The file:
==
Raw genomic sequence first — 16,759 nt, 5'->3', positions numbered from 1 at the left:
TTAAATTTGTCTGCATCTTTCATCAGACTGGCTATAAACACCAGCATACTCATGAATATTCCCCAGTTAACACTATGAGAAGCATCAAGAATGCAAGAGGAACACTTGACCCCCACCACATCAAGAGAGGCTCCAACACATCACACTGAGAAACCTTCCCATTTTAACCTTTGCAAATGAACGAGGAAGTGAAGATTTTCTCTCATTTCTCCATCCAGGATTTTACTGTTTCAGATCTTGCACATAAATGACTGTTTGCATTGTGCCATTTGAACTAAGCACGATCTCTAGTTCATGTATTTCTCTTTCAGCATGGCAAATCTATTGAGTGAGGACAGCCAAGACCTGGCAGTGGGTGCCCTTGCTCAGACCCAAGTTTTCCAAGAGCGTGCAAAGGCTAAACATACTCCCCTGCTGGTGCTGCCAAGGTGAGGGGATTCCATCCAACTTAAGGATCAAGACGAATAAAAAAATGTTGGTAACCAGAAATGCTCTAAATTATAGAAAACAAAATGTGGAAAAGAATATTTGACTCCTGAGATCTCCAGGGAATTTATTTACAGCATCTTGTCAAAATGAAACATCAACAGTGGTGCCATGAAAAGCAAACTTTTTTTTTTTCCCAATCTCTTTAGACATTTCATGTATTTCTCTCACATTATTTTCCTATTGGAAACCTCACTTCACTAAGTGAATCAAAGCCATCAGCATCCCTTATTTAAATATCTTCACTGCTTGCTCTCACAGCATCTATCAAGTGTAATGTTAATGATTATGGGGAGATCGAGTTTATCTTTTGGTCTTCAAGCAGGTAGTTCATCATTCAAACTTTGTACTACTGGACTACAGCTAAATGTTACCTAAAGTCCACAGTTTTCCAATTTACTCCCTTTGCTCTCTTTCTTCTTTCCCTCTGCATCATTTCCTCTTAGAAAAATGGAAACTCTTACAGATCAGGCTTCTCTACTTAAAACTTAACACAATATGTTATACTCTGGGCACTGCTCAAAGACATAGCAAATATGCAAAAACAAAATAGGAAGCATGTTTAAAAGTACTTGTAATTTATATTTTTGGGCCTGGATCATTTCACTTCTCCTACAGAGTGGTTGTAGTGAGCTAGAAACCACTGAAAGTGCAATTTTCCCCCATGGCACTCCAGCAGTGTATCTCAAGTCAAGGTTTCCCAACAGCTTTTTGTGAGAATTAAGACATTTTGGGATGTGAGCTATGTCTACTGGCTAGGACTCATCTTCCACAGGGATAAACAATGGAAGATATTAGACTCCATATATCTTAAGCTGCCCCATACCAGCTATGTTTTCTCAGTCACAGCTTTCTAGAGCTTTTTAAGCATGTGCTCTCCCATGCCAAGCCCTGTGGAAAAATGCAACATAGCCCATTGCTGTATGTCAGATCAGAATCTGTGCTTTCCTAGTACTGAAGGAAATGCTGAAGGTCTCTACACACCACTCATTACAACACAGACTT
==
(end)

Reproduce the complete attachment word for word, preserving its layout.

Raw genomic sequence first — 16,759 nt, 5'->3', positions numbered from 1 at the left:
TTAAATTTGTCTGCATCTTTCATCAGACTGGCTATAAACACCAGCATACTCATGAATATTCCCCAGTTAACACTATGAGAAGCATCAAGAATGCAAGAGGAACACTTGACCCCCACCACATCAAGAGAGGCTCCAACACATCACACTGAGAAACCTTCCCATTTTAACCTTTGCAAATGAACGAGGAAGTGAAGATTTTCTCTCATTTCTCCATCCAGGATTTTACTGTTTCAGATCTTGCACATAAATGACTGTTTGCATTGTGCCATTTGAACTAAGCACGATCTCTAGTTCATGTATTTCTCTTTCAGCATGGCAAATCTATTGAGTGAGGACAGCCAAGACCTGGCAGTGGGTGCCCTTGCTCAGACCCAAGTTTTCCAAGAGCGTGCAAAGGCTAAACATACTCCCCTGCTGGTGCTGCCAAGGTGAGGGGATTCCATCCAACTTAAGGATCAAGACGAATAAAAAAATGTTGGTAACCAGAAATGCTCTAAATTATAGAAAACAAAATGTGGAAAAGAATATTTGACTCCTGAGATCTCCAGGGAATTTATTTACAGCATCTTGTCAAAATGAAACATCAACAGTGGTGCCATGAAAAGCAAACTTTTTTTTTTTCCCAATCTCTTTAGACATTTCATGTATTTCTCTCACATTATTTTCCTATTGGAAACCTCACTTCACTAAGTGAATCAAAGCCATCAGCATCCCTTATTTAAATATCTTCACTGCTTGCTCTCACAGCATCTATCAAGTGTAATGTTAATGATTATGGGGAGATCGAGTTTATCTTTTGGTCTTCAAGCAGGTAGTTCATCATTCAAACTTTGTACTACTGGACTACAGCTAAATGTTACCTAAAGTCCACAGTTTTCCAATTTACTCCCTTTGCTCTCTTTCTTCTTTCCCTCTGCATCATTTCCTCTTAGAAAAATGGAAACTCTTACAGATCAGGCTTCTCTACTTAAAACTTAACACAATATGTTATACTCTGGGCACTGCTCAAAGACATAGCAAATATGCAAAAACAAAATAGGAAGCATGTTTAAAAGTACTTGTAATTTATATTTTTGGGCCTGGATCATTTCACTTCTCCTACAGAGTGGTTGTAGTGAGCTAGAAACCACTGAAAGTGCAATTTTCCCCCATGGCACTCCAGCAGTGTATCTCAAGTCAAGGTTTCCCAACAGCTTTTTGTGAGAATTAAGACATTTTGGGATGTGAGCTATGTCTACTGGCTAGGACTCATCTTCCACAGGGATAAACAATGGAAGATATTAGACTCCATATATCTTAAGCTGCCCCATACCAGCTATGTTTTCTCAGTCACAGCTTTCTAGAGCTTTTTAAGCATGTGCTCTCCCATGCCAAGCCCTGTGGAAAAATGCAACATAGCCCATTGCTGTATGTCAGATCAGAATCTGTGCTTTCCTAGTACTGAAGGAAATGCTGAAGGTCTCTACACACCACTCATTACAACACAGACTT